Last week saw the conclusion of the truly spectacular Enchanted forest in leafy Perthshire. The scenic whisky den of Pitlochry is a place more famous for its big trees and ceilidhs than the psychedelic disco stroll I encountered on my visit. The light, music and conceptual arts event runs for 5 weeks every year in Faskally Forest. Our family visit was aimed mainly at our young brood, but I found my mind darting to work mode, and reflecting just how multi sensory could the staging of a learning event could be by comparison? How could the atmosphere of nature at night bring some inspiration to a clinical, and often expensive meeting room?
As we set foot on the shuttle bus to our wooded wonderland, we were played a recorded briefing on how to tread carefully from a good humoured and cheesily named Hettie Stafely. Exits and hazards clearly sign posted, without a hint of the typical air steward like instructions often encountered at group gatherings.
Off the bus and into the woods we went. It’s not often I’ve been in a disco lit forest at 9pm, well not since 1991 anyhow. Using ambient lighting to enhance the experience isn’t something as a Trainer I’ve ever considered. Which colour might reflect which state we are trying to create in the room? Fairy lights round the flip chart would be an intriguing starting point.
The music on show was a combo of chill out and break beat. It really did translate the sound of the pixies and fairies at work bringing the forest to life for our young uns’. I swear as I crossed the rainbow bridge the music moved in time to my steps, each person following after me stomping in time. Music is something I use prior to learning events. But do I have a musical soundtrack to each of my sessions, could I download it as an aid memoir?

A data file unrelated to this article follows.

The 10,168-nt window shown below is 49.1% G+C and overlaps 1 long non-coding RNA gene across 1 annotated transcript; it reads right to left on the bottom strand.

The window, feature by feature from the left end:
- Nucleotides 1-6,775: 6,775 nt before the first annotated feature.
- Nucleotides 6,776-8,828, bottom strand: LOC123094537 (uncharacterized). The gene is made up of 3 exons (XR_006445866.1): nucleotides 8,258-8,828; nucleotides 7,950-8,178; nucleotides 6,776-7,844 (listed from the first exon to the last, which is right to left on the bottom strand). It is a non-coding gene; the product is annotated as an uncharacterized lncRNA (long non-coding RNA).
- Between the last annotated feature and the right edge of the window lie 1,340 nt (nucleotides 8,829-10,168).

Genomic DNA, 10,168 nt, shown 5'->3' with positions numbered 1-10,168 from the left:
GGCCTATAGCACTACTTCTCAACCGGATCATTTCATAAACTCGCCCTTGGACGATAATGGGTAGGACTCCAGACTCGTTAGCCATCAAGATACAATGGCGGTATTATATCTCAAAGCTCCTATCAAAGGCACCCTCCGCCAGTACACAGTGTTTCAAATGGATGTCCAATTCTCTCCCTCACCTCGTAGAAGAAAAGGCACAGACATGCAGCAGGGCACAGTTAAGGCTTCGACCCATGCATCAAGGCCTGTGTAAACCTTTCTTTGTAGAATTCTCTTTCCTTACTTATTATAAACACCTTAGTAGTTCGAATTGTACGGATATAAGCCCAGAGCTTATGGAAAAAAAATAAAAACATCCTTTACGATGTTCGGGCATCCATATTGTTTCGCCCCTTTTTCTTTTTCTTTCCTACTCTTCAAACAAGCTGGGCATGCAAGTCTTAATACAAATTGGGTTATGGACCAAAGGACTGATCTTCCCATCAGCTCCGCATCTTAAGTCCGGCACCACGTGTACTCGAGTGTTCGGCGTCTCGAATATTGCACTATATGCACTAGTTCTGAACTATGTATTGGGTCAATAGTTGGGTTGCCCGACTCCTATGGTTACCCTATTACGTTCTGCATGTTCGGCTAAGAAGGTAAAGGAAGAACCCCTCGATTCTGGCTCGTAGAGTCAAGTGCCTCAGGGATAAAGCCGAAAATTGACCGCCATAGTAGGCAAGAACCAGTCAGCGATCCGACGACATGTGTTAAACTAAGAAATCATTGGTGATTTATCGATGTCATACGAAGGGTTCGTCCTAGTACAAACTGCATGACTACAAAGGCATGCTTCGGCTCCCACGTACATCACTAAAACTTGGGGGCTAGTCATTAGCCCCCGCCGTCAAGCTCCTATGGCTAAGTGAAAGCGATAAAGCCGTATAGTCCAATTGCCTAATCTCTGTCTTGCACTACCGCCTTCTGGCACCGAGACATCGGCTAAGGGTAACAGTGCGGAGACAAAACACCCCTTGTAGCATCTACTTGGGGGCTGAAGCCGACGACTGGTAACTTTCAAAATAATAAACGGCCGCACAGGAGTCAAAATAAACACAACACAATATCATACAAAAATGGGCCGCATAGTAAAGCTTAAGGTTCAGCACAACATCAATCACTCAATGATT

Next it was feeding time. Swiftly my young crew emptied my pockets of loose change. I found myself sitting on a tree stump supping on comforting rich hot chocolate served from the glow of a fairy lit catering outlet. Okay it was a burger van, but by this time I was absorbed. Too often at an event it’s a custard cream or those rusk like viennese biscuits in the burgundy wrapper. How about for future events I make something? Or ask participants to bring along a bake? Perhaps make the great training bake off part of my session. Participant centered bakes could even connect us to the often illusive 4th and 5th senses of what you smell, and what you taste.
Then finally there is me, the host. Our gatekeeper was a magical storyteller. She talked about not just any forest but this very magical woodland here in Faskally. Her stories and words were oozing with texture and vibrant colour. One guide didn’t just tell us about forest fairies he vividly described ‘fiery bright salamanders and obsessive compulsive cleaning elves.’ Great speakers are often great storytellers. They paint word pictures. They keep curiosity high. Their characters like the ones in the forest truly speak to us.
Everyone we met at this venue was totally involved in the experience. This felt like Olympic or Commonwealth volunteering. Everyone knew everything they needed to know. Everyone on the same page with a common narrative of illuminating nature. Enchanted development might not be the stuff of fairytales, but the backdrop to the future of training events.